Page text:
Jobs data: The US will hike in June amid high structural unemployment
Note: Another blogging snafu as this post failed to go out in time for the 10am newsletter. Apologies
Remember the debates about structural unemployment back during the beginning of this recovery in 2009 and 2010? The question was whether policymakers would write off a whole cadre of workers as ‘unemployable’ and formulate policy as if they weren’t important. After the April jobs report, I think we have our answer and this matters for future economic growth.
The employment report released today by the US Bureau of Labor Statistics shows the US economy adding 211,000 jobs in April, with the unemployment rate falling to 4.4%. These figures are both better than expectations of 190,000 jobs and 4.6% unemployment. Additionally, the broadest measure of unemployment has continued to fall to 8.6% from March’s 8.9%.
A few superlatives here: the lowest unemployment rate in 10 years, the lowest broad measure of unemployment in 10 years, and the highest jobs to population ratio in eight years. These are numbers that the Fed will see as an indication of a tightening labor market, giving it cover to raise interest rates in June.
But if one steps back from the broad strokes, one data point stands out. That is the fact that over the last two decades, the broadest level of unemployment – the U-6 number — has risen relative to the baseline unemployment rate.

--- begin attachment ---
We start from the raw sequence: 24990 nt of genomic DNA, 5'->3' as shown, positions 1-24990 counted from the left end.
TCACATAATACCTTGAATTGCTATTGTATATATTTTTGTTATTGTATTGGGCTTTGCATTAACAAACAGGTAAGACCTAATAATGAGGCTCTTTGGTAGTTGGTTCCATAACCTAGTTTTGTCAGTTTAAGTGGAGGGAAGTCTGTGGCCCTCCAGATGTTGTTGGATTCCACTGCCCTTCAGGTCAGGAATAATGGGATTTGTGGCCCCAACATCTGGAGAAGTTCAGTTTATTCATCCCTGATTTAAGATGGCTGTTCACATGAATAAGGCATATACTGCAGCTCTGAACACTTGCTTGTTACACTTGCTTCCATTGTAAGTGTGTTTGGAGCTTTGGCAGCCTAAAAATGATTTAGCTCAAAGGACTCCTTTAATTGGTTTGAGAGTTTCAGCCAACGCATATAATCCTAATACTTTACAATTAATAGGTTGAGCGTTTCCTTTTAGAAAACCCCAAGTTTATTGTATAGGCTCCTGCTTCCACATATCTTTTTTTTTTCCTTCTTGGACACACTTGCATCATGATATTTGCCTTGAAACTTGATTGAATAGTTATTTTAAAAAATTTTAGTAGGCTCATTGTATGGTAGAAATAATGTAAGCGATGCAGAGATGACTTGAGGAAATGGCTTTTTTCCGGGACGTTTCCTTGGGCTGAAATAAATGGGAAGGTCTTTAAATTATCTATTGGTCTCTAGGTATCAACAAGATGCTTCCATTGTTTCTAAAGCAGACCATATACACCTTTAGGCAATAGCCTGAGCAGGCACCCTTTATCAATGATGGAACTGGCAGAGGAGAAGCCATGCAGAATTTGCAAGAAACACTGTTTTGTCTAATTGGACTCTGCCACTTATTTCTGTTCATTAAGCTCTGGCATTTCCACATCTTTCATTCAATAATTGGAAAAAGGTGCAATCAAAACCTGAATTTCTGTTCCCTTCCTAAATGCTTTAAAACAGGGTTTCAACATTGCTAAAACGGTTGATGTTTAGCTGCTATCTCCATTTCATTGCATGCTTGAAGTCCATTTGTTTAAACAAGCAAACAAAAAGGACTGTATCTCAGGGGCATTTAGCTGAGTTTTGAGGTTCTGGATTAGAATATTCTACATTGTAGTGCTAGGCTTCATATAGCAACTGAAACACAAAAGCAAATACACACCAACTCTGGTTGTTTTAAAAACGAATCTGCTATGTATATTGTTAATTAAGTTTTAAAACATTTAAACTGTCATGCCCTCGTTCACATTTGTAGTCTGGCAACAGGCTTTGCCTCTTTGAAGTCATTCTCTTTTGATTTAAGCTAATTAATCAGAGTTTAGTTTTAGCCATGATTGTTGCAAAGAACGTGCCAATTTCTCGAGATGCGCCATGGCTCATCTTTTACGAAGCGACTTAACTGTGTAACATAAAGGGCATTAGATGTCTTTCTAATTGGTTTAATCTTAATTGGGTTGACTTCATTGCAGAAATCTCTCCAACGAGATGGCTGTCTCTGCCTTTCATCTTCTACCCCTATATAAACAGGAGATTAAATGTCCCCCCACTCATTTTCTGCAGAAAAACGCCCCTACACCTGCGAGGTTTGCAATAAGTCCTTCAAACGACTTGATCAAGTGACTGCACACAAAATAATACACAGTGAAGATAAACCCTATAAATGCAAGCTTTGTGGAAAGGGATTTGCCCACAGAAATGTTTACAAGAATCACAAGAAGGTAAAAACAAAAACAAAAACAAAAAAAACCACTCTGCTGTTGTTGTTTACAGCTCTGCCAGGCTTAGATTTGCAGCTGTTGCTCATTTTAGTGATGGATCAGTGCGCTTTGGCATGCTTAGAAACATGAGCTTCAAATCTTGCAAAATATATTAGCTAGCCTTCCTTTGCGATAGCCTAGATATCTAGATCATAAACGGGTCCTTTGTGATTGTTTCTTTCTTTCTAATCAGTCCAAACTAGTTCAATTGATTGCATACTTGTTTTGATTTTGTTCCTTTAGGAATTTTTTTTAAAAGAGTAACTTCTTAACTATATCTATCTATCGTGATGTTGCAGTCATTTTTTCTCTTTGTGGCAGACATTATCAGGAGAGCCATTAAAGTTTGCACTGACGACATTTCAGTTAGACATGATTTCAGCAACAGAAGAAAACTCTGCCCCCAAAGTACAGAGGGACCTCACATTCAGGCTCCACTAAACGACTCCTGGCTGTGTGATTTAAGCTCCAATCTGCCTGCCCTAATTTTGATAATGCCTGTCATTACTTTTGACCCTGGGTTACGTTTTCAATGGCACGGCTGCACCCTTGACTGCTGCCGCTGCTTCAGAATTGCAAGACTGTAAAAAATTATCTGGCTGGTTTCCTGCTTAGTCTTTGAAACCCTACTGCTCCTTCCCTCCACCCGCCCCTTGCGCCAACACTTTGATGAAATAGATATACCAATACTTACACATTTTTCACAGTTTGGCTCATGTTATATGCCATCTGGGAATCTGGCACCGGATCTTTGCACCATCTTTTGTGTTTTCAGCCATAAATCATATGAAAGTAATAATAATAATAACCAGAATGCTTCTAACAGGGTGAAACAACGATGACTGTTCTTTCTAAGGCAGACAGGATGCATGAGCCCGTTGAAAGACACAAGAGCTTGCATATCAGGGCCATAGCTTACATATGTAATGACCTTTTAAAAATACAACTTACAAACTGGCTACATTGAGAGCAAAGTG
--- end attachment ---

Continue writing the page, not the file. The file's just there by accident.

Source: St. Louis Fed
What this effectively means is that more people are marginally attached to the labor force or working part-time for economic reasons. The differential in baseline and broad unemployment is 4.2% now versus a low of 3.4% in 2006 and 2.9% in 2000. We should think of these people as people who want a full-time job but can only get part-time, or people who want a job but have almost given up looking. And the increase here points to a lower quality recovery.
Moreover, if you look at the kinds of jobs being created, half of the 193,000 private sector jobs created in this report were in low-wage sectors like retail and leisure. Only one in every ten were in the goods-producing sectors Donald Trump favours.
Why this matters. It’s clear the Fed sees these people as ‘unemployable’ and is moving to adjust policy for the rest of the workforce. Potential growth will be constrained if a whole segment of people are ‘unemployable’. And so while the numbers will be met with relief, the overall picture regarding potential output growth is murkier.